Be careful when interpreting fan motor RPM with a centrifugal fan such as that used for the Bullet exhaust. The higher the flow rate (the higher the cubic feet per minute) for a given centrifugal fan, the slower the motor RPM. Makes sense- move more air and the motor has to work harder.
Now the messy part. If you restrict the outlet of the centrifugal fan used for exhaust in the Bullet, this reduces air flow through the impeller and the impeller blades tend to stall, i.e. they spin without doing as much work like moving air. When the exhaust impeller (a centrifugal fan) stalls it stops moving air. With a completely blocked outlet, rotating speed of a centrifugal fan will increase to the maximum the motor can spin and air flow is zero because the fan isn’t doing any work. Unblock the outlet and the impeller starts doing more work by moving air… the load increases and the motor slows.
Compare that to the typical blade fan, e.g. the muffin fan in the Bullet cooling tray. Blocking the outlet of a blade fan produces maximum load on the fan and that causes motor speed to drop- exactly the opposite of a centrifugal fan.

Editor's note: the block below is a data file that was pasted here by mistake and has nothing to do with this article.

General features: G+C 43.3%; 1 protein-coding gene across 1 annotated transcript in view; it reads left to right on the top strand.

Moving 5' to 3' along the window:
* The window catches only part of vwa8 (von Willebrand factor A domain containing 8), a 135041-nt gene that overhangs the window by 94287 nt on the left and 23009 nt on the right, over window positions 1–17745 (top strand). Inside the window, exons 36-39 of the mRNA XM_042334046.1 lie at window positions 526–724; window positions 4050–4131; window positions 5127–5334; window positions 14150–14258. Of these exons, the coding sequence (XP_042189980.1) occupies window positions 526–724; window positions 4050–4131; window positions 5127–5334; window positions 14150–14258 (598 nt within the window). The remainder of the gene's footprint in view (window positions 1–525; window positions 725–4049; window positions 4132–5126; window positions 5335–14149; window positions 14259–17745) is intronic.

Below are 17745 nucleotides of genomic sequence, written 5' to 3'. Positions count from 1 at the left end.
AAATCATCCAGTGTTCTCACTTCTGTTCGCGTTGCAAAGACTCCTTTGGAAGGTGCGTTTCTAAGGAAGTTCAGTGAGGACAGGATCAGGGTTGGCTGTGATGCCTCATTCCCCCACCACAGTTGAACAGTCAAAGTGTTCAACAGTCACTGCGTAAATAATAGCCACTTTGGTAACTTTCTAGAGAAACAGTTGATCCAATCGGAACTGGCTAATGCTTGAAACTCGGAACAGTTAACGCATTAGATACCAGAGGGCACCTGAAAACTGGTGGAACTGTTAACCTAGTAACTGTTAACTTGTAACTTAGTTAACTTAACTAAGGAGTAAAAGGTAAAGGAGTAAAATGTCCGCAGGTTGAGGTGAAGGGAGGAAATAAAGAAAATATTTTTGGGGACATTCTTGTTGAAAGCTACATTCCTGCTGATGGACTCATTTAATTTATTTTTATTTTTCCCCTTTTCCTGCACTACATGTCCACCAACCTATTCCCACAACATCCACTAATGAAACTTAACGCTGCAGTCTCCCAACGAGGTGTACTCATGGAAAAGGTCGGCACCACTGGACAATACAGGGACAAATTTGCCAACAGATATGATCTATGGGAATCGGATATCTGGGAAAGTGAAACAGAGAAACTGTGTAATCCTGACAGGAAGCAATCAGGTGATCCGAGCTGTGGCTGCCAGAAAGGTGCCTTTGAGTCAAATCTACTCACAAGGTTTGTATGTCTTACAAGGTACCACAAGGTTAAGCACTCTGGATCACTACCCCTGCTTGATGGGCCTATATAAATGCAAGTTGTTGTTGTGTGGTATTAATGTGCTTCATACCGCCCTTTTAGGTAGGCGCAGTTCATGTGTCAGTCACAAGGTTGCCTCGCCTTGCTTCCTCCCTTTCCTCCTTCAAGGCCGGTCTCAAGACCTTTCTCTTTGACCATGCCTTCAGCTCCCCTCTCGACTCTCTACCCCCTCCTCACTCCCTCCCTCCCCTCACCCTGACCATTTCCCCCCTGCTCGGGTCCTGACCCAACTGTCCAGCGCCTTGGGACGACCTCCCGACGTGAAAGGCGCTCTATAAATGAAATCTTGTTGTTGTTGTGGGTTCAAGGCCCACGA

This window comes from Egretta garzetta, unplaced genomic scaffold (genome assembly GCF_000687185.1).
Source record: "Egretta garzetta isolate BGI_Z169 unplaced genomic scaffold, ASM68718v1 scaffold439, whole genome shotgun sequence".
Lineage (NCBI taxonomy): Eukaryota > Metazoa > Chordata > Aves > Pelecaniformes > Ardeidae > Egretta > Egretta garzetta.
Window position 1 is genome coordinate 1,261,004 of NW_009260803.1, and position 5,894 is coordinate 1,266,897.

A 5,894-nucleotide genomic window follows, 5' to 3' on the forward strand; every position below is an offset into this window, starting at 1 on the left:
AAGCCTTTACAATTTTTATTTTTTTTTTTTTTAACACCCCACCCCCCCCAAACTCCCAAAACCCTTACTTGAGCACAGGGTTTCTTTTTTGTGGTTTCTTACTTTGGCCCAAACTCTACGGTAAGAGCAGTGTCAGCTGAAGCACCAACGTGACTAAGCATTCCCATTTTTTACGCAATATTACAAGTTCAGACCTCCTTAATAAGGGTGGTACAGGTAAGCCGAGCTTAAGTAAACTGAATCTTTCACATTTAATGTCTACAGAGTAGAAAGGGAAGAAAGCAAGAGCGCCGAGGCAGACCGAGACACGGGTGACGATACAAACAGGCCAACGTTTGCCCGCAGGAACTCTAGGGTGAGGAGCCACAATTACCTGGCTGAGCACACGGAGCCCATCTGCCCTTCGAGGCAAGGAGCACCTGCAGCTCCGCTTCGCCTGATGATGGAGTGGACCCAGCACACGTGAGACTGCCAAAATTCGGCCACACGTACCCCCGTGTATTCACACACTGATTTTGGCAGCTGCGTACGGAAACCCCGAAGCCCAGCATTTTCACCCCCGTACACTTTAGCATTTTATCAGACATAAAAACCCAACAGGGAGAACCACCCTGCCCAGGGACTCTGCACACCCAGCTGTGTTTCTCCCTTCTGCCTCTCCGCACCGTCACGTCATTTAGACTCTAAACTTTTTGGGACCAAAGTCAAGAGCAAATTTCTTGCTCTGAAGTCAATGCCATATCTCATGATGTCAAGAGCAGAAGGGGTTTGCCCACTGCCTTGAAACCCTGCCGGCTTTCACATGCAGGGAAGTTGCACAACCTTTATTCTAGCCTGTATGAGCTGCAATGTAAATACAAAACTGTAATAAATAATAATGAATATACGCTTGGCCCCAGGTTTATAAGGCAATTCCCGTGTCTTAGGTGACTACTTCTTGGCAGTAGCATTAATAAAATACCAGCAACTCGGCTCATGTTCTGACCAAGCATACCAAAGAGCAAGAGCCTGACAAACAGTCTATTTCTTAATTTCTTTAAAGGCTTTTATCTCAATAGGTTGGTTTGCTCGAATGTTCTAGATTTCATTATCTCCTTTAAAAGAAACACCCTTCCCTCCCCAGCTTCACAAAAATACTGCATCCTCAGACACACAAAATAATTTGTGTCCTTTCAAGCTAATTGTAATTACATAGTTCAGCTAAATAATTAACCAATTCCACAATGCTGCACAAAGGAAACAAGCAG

The only real way to be sure what is happening when motor speed changes in the exhaust fan is to use a separate flow rate measuring device (and yes, that can restrict air flow through the exhaust fan). In the bad old days we installed a “feather” in the path of cooling air inside electronic equipment enclosures. The feather was a lightweight piece of plastic the was pushed aside by the airflow. The displacement of the ‘feather’ tripped a switch which enabled the rest of the equipment to power on; no air flow, no power to the equipment.
re: drop in exhaust fan speed with trier or bean chute plug removed… a drop in exhaust fan speed with either of these is removed is exactly what you should expect since there is less restriction at the inlet to the exhaust fan, so the exhaust fan is moving a tiny bit more air which puts more load on the exhaust fan motor.